That if it shall be made appeare upon sufficient proofe that your Majesties sacred person was in any apparent danger, or hazard by those tumults at Westminster, which have been al­leaged for the reason of your departure from thence, that in that case it may be publiquely declared and recorded, that your Majesty was not to blame in withdrawing your selfe from [Page 19]your Parliament there, the rather because your Majesty hath since been pleased to make many gracious offers to give a meet­ing again to your Parliament, if they would adjourne to any other place, and this as well before, as after the beginning of the late unnaturall Warre. But if upon due examination it should be found that your Majesties beliefe of the malice of cer­taine persons against your sacred person, (which you thought you had too great reason to feare they intended to seize,) and of the evident danger not your selfe onely, but your Royall Consort, and the Princes your children were in by the tumults raised and countenanced by the said persons hath been ground­ed only upon misinformation, and that the failer of the timely discovery of the falsehood and maliciousnesse of such informa­tion happened also through your Majesties owne default, in not having taken the course by Law directed to that end; that in this case your Majestie of your owne meere motion may be graciously pleased to acknowledge, and command this to be publiquely recorded as an errour, for the preventing of the like in future times.

That if all, or any of the Lords, Knights, Citizens and Bur­gesses, who before, or after the beginning of the late Warre withdrew themselves from the Parliament, cannot make it e­vidently appeare that they could not continue there with such safety of their persons, and plenary freedome of voting, as all members of Parliament of right ought to enjoy, that in this case they, or such of them as shall faile in full proof of the point abovesaid, may for ever be disabled to fit againe in this, or any future Parliament in this kingdome; and may be further censured in such a manner, as to the wisedome of the respe­ctive Houses of Parliament shall seeme just and meete. And that howsoever no such Member of either House may be read­mitted without making a publique acknowledgment of, and [Page 20]submission for their faults, no danger, how great or certaine so­ever, being sufficient to excuse them for having failed in their duty to their King & country, either by concealing their minds, or by deserting their stations, before any one of them lost any one drop of his bloud, which hath been the occasiō of so much bloudshed of their fellow subjects: It being visible that there could have been no breach between your Majesty and your two Houses of Parliament, if all their respective Members had conti­nued at Westminster, and had there avowed their be [...]ng of the same judgement, which they have since discovered otherwhere.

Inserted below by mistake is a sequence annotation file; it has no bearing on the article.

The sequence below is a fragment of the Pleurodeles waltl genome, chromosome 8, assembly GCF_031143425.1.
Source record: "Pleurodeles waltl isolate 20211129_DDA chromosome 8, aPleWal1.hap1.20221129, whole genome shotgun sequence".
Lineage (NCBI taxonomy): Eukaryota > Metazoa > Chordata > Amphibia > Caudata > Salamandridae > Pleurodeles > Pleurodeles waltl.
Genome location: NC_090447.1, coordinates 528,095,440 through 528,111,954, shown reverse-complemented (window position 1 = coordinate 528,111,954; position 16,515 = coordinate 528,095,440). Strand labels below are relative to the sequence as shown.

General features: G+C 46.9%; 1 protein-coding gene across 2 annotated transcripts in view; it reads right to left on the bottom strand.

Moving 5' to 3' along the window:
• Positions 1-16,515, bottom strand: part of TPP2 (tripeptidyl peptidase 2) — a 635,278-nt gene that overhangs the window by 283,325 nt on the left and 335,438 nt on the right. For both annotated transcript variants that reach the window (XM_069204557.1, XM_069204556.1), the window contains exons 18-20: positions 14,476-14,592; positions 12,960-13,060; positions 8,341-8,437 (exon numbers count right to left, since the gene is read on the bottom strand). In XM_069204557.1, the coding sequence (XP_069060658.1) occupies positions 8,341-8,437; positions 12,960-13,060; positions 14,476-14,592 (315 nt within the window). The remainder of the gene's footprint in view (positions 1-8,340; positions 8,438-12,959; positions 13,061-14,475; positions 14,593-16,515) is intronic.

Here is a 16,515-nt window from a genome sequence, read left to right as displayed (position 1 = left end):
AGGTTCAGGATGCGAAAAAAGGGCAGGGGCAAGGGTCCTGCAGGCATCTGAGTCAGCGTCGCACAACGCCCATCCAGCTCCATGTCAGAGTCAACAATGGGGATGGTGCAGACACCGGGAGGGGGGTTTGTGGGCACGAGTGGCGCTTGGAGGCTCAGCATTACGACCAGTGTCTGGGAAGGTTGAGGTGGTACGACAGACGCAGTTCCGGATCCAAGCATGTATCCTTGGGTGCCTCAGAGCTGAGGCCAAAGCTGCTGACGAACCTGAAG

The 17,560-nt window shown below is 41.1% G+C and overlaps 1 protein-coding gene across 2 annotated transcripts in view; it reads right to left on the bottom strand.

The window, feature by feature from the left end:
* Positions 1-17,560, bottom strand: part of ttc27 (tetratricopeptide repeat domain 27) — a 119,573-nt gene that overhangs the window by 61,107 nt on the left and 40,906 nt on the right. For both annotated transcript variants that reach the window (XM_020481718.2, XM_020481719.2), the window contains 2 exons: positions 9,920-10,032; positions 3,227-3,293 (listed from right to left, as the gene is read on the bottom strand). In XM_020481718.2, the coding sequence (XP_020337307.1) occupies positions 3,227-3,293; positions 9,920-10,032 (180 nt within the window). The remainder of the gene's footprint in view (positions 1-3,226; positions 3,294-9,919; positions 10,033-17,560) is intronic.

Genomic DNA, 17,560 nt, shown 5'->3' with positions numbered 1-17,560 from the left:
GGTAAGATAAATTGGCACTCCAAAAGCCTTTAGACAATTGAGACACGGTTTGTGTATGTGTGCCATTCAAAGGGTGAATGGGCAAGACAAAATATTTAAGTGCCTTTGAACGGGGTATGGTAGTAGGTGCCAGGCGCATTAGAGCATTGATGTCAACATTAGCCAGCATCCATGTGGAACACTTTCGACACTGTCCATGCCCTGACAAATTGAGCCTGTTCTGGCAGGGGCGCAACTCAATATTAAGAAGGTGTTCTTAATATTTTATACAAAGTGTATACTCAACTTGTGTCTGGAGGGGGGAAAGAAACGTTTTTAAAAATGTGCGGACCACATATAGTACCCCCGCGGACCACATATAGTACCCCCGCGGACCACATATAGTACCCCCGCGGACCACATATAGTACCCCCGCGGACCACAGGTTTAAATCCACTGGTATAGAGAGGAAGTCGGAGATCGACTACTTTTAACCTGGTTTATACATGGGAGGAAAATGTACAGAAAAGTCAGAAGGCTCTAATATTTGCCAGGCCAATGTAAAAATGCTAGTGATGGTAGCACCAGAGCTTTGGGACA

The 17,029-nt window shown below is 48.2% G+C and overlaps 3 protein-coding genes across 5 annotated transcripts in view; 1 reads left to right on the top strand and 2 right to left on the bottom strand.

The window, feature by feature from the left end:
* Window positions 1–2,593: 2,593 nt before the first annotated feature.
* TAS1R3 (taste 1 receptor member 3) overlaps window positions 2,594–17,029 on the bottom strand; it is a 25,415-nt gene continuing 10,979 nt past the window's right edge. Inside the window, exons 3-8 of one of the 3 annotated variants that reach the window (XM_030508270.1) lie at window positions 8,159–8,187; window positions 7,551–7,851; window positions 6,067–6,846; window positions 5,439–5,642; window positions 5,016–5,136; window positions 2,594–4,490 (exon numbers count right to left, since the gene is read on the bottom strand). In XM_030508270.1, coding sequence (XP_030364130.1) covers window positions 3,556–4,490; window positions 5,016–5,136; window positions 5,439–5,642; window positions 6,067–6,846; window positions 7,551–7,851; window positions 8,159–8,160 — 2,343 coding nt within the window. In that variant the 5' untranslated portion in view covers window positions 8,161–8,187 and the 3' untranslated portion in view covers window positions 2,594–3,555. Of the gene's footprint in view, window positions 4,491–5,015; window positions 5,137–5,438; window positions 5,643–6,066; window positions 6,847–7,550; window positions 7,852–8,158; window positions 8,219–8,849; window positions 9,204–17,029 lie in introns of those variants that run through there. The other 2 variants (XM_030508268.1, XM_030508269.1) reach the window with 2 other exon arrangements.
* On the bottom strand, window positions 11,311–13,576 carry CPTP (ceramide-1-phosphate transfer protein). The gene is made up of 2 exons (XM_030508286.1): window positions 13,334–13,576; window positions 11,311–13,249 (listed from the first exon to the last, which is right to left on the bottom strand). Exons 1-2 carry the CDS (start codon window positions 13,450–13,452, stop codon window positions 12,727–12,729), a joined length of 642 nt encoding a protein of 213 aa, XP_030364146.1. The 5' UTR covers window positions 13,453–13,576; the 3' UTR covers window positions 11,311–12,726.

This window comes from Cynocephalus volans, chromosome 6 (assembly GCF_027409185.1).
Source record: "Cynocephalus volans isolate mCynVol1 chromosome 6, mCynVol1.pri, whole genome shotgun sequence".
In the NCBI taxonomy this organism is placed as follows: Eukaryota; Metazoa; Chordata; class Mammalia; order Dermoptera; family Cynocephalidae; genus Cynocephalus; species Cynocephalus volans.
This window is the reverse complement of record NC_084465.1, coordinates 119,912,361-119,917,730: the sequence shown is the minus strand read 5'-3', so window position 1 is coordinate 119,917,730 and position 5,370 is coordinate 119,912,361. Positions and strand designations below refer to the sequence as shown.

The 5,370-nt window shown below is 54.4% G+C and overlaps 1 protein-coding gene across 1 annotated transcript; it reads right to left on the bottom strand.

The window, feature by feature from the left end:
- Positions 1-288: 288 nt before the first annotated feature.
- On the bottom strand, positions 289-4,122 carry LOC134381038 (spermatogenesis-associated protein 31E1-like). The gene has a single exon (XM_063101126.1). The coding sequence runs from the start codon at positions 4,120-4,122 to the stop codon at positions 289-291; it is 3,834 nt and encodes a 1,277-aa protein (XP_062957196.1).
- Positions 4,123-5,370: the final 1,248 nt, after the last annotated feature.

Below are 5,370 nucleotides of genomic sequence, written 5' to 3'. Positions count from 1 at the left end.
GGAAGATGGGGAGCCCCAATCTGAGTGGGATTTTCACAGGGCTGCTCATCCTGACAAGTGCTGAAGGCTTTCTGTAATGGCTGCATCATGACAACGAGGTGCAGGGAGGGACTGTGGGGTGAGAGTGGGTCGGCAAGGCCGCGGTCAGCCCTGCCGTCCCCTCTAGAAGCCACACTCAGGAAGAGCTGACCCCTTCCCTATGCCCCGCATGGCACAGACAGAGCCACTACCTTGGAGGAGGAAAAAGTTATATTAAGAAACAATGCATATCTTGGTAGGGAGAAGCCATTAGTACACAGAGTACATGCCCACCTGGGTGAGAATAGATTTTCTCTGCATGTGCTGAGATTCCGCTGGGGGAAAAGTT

That the publique debt contracted by occasion of the char­ges of the late warre may be borne by the partakers therein on that side, which cannot make it appeare that they had just cause to take up armes because they could not obtaine justice by the Law of the Land, in some thing that was either of absolute necessity to be maintained for the publique weale, or at least of such importance as was worthy to be contended about by arms; (there being no other sufficient cause for the beginning of a ci­vill Warre, even by them that have unquestionable authority to make one:) And if both parties should chance to faile in the proofe thereof, (which is not impossible in the generall, howsoever it may fall out in this particular case,) that in this e­vent either every private man may beare such part of the dama­ges as hath fallen to his share, or else that such course may be taken for the dividing of this heavie burden among all them that are of ability to beare any part thereof, as may make it most easie to all, and oppressive to none of them.

That if your Majesty should think, or be perswaded, that the Lords and Commons now assembled in Parliament at West­minster are incompetent judges of the three last mentioned points, in respect of their being reputed parties in the late War, to whom notwithstanding for the honor of the Parliaments of [Page 21] England, we hope neither your Majesty, nor those Members of either House, which have taken part with your Majesty will be unwilling to referre either the examination, or decision of those points so neerly and highly concerning your Majesty and them; if the foresaid Lords and Commons at Westminster shall be willing to binde themselves by such an Oath as hath beene above designed: Yet if we should be mistaken herein, or at least in the third point, (which we do our selves observe to be of a different nature from the two former, the main questiō in them being of matter of fact onely, whereas the chiefe controversie in the last point may happen to be about matter of right:) and if all the former articles being by God's grace assented unto on both sides, the happy conclusion of these unhappy broyles should stick only there; In that case we crave leave in all humility to propound whether this difference may not be ac­commodated by some such expedient as this: your Majestie to make choyce of a certaine number of those Lords and Com­mons which have continued in the Parliament at Westminster, and they to chose a like number of those that have withdrawn themselves from thence by occasion of the late troubles, and ei­ther all, or the third of the three last points aforesaid to be com­mitted to the determination of the major part of the said elect­ed persons in all that a major part of them shall agree in. But in whatsoever they may happen to be equally divided, the arbitra­ting of such point, or points to be referred to some one, or to the major part of some unequall number of such strangers fa­mous for wisdome and justice, as may be joyntly chosen by your Majesty and the aforesaid Lords and Commons at West­minster for the finall Umpirage of such matter, or matters, as cannot be resolved without the admission of forein arbitrement, which is not without precedent in this kingdome. The which expedient, with all the former and ensuing parts of this [Page 22]our humble Petition, with ourselvs, we do, and ever shall accor­ding to our duty with all lowlinesse submit to the censure and resolution of your Majestie and of your parliament, when we have first here sincerely professed out abhorring the least thought of prescribing any thing to those whom we ought to obey, or of raising any third partie in armes, though never so great a multitude of Officers, and souldiers, and of the poor ruined people of the Kingdome should testifie their adhering to us in our humble desires by subscribing hereunto.